Biography of Thomas Holmes
Thomas Holmes is a well-known resident of Ontario, San Bernardino County. He has for the past thirty years been identified with the mining, mercantile, agricultural and horticultural industries of the Pacific coast. A review of his life is of interest. Mr. Holmes was born in Lancashire England, in 1834. His parents, James and Hannah (Mort) Holmes, were natives of that place. In 1844 his father immigrated to the United States and settled in Putnam County, Illinois, where he engaged in farming and stock growing. The subject of this sketch received the benefits of a common-school education and became practically versed in the duties of a farmer. When twenty years of age he started in life for him-self, and spent the next five years in farm labor and other occupations.
In the spring of 1859 he started on an over-land trip for California. After undergoing the usual hardships and labor attending a trip of that character, he arrived in August of that year and located in El Dorado County. His first occupation was in the placer mines of that section. He followed the calling of a miner in the various counties of California until 1868. In that year he entered Nevada and located in Elko County. There he combined cattle raising with his mining enterprises, and also established a general merchandise store at Truckee, under the firm name of Jones & Holmes. The various enterprises were conducted for several years. He was also engaged with the Central Pacific Railroad in the construction of bridges, buildings, etc. During the latter portion of his residence in Nevada, Mr. Holmes devoted the most of his attention to the stock business.
In the spring of 1884, he decided to seek a more genial climate, and he came to Ontario and located upon a twenty-acre tract on the east side of Euclid avenue, between Fourth and Fifth streets. This tract he had purchased in 1883. Immediately upon his arrival he commenced his improvements and heartily entered into horticultural pursuits. He also purchased the ten acres adjoining his land on the east. He has been eminently successful in his fruit growing. His lands now present a fine appearance and are justly classed as among the representative groves of Ontario. He has ten acres in Washington Navel trees, planted in 1884, and ten acres in raisin grapes of the Muscat variety. His east ten acres is devoted to deciduous fruits, comprising about seven and one-half acres in French prunes and two and one-half in pears. Every-thing about this model ranch denotes the practical care and attention of the thorough horticulturist. He has applied to this, his latest venture, the same energy and sound business principles that secured his success in other enterprises, and justly deserves the magnificent results achieved.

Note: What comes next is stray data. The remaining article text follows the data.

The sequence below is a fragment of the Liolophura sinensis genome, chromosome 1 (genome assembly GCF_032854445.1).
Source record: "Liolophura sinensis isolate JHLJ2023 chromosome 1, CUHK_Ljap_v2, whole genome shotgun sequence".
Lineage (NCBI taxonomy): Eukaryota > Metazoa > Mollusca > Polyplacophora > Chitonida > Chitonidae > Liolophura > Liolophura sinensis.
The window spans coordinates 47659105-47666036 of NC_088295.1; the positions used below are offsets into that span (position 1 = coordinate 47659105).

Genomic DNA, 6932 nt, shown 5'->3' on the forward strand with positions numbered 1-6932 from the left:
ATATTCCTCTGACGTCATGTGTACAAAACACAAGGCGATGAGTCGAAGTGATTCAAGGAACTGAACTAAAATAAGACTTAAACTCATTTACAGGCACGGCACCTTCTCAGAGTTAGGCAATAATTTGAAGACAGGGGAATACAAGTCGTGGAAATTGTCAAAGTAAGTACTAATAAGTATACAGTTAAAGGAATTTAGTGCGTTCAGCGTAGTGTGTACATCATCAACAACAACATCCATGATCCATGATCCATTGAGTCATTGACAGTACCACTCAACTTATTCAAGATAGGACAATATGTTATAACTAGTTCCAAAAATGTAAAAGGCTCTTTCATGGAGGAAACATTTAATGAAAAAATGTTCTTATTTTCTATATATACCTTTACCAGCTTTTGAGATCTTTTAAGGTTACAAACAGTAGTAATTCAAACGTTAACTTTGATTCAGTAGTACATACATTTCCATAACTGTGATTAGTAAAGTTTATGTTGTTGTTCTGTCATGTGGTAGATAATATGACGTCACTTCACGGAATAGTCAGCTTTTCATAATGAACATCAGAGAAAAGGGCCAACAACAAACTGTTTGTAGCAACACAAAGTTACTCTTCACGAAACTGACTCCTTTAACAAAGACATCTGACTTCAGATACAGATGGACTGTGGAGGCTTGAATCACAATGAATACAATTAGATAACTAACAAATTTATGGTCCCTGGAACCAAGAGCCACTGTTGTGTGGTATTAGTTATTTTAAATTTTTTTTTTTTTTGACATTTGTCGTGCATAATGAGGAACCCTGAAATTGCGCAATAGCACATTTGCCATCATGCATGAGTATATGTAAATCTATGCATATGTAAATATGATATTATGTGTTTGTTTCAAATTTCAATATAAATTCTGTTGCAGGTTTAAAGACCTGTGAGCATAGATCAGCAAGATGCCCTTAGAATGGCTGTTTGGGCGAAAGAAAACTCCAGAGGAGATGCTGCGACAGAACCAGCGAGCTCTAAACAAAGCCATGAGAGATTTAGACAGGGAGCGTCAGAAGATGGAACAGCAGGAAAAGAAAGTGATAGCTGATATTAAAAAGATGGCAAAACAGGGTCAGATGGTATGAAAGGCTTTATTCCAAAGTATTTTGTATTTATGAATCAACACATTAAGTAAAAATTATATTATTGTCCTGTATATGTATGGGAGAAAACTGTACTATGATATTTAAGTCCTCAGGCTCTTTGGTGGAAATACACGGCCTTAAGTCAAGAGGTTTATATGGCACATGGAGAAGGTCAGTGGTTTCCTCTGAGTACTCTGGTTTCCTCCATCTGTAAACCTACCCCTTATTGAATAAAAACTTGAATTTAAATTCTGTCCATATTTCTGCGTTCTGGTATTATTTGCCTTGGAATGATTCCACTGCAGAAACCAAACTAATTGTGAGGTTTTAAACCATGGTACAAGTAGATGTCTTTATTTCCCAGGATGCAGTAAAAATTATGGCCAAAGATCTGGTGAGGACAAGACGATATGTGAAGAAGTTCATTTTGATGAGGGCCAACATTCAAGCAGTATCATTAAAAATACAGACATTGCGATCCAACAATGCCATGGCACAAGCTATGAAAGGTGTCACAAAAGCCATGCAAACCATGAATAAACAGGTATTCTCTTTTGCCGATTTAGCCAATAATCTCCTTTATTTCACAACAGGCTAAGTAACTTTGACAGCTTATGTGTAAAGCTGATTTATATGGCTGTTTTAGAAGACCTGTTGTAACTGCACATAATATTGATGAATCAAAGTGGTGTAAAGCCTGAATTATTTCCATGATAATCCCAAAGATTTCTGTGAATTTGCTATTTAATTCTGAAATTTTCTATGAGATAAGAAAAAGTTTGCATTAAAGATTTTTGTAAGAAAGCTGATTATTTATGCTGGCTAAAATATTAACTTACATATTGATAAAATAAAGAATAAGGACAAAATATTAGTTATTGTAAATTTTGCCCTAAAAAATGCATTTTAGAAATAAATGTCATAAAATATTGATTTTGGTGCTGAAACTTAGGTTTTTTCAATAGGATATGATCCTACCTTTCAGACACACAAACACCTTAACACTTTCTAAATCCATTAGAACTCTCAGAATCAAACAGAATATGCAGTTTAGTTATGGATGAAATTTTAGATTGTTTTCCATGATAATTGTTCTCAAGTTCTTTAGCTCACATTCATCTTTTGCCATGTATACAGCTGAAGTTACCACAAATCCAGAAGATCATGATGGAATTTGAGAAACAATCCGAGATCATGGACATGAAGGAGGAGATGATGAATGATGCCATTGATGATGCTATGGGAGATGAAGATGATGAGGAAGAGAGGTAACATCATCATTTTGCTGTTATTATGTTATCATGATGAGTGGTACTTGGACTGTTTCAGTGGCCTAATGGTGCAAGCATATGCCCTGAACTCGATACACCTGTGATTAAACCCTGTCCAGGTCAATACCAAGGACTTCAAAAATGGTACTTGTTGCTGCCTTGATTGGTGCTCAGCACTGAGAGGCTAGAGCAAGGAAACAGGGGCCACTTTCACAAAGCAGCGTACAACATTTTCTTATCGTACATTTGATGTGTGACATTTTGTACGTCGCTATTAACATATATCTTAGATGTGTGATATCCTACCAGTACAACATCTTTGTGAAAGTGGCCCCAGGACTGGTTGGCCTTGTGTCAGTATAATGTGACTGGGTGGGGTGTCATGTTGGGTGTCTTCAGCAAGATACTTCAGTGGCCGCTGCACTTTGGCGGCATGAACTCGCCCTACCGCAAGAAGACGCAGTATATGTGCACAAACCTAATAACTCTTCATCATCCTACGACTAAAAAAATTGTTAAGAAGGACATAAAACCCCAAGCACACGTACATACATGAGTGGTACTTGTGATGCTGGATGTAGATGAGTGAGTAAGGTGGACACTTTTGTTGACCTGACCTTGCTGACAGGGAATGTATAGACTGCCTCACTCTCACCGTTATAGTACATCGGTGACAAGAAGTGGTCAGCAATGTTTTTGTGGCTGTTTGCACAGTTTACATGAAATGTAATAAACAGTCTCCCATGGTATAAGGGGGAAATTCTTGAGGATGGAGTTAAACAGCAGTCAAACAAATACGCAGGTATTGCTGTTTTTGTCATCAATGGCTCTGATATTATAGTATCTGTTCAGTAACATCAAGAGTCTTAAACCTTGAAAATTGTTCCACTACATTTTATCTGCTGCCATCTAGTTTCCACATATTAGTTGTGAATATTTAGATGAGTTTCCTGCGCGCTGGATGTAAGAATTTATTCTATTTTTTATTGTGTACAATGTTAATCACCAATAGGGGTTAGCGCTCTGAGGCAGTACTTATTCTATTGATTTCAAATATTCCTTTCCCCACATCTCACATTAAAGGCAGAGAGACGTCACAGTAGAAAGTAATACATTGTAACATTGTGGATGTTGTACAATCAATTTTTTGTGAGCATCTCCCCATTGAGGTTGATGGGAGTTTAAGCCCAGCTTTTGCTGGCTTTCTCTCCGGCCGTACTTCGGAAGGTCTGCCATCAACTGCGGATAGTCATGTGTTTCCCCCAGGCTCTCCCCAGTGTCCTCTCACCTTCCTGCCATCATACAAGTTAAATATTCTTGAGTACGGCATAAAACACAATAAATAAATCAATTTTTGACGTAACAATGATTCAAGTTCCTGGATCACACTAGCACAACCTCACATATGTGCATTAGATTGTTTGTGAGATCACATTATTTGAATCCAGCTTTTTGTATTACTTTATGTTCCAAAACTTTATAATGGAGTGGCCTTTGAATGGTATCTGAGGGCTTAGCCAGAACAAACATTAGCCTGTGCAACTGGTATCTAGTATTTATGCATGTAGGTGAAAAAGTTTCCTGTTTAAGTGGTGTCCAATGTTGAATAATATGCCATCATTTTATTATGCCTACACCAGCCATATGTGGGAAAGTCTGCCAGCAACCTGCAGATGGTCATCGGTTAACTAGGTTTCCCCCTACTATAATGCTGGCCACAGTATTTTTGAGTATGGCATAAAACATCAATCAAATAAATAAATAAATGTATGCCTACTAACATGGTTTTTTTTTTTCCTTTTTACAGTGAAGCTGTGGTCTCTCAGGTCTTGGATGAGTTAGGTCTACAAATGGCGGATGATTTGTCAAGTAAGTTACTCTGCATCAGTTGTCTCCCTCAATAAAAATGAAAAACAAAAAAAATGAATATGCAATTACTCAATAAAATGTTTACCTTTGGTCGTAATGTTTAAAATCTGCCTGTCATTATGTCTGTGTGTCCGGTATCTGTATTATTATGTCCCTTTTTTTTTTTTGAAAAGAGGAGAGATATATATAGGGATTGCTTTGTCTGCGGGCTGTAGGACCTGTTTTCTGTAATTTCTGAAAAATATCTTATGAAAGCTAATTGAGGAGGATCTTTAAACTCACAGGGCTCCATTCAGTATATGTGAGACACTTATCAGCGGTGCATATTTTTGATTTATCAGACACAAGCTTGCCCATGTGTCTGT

He is a public-spirited citizen and has done much to advance the interests of Ontario. In political matters he has always been a stanch Republican, and though not an office-seeker has taken a part in the councils of the party, and for years filled positions of trust and honor. He was the Postmaster at Carlin, Nevada, from 1870 to 1884; from 1876 to 1880 he was the County Commissioner of Elko County, and also road supervisor and school trustee of his district for years, and many times was a delegate to both State and county conventions. He has served as a delegate in the conventions of San Bernardino County, is at present a member of the Board of Supervisors, and is a member of the County Central Committee. Mr. Holmes is a member of the following orders: Elko Lodge, No. 15, F. & A. M., of Elko, Nevada, and Brooklyn Lodge, No. 46, I. O. O. F., of Red Dog, Nevada County, California. In 1877 Mr. Holmes was united in marriage with Mrs. Marcia W. Barney, a native of Maine, and a daughter of Hon. George Whitney, of Pittsfield, of the same State. Bernice, her daughter, is the only child.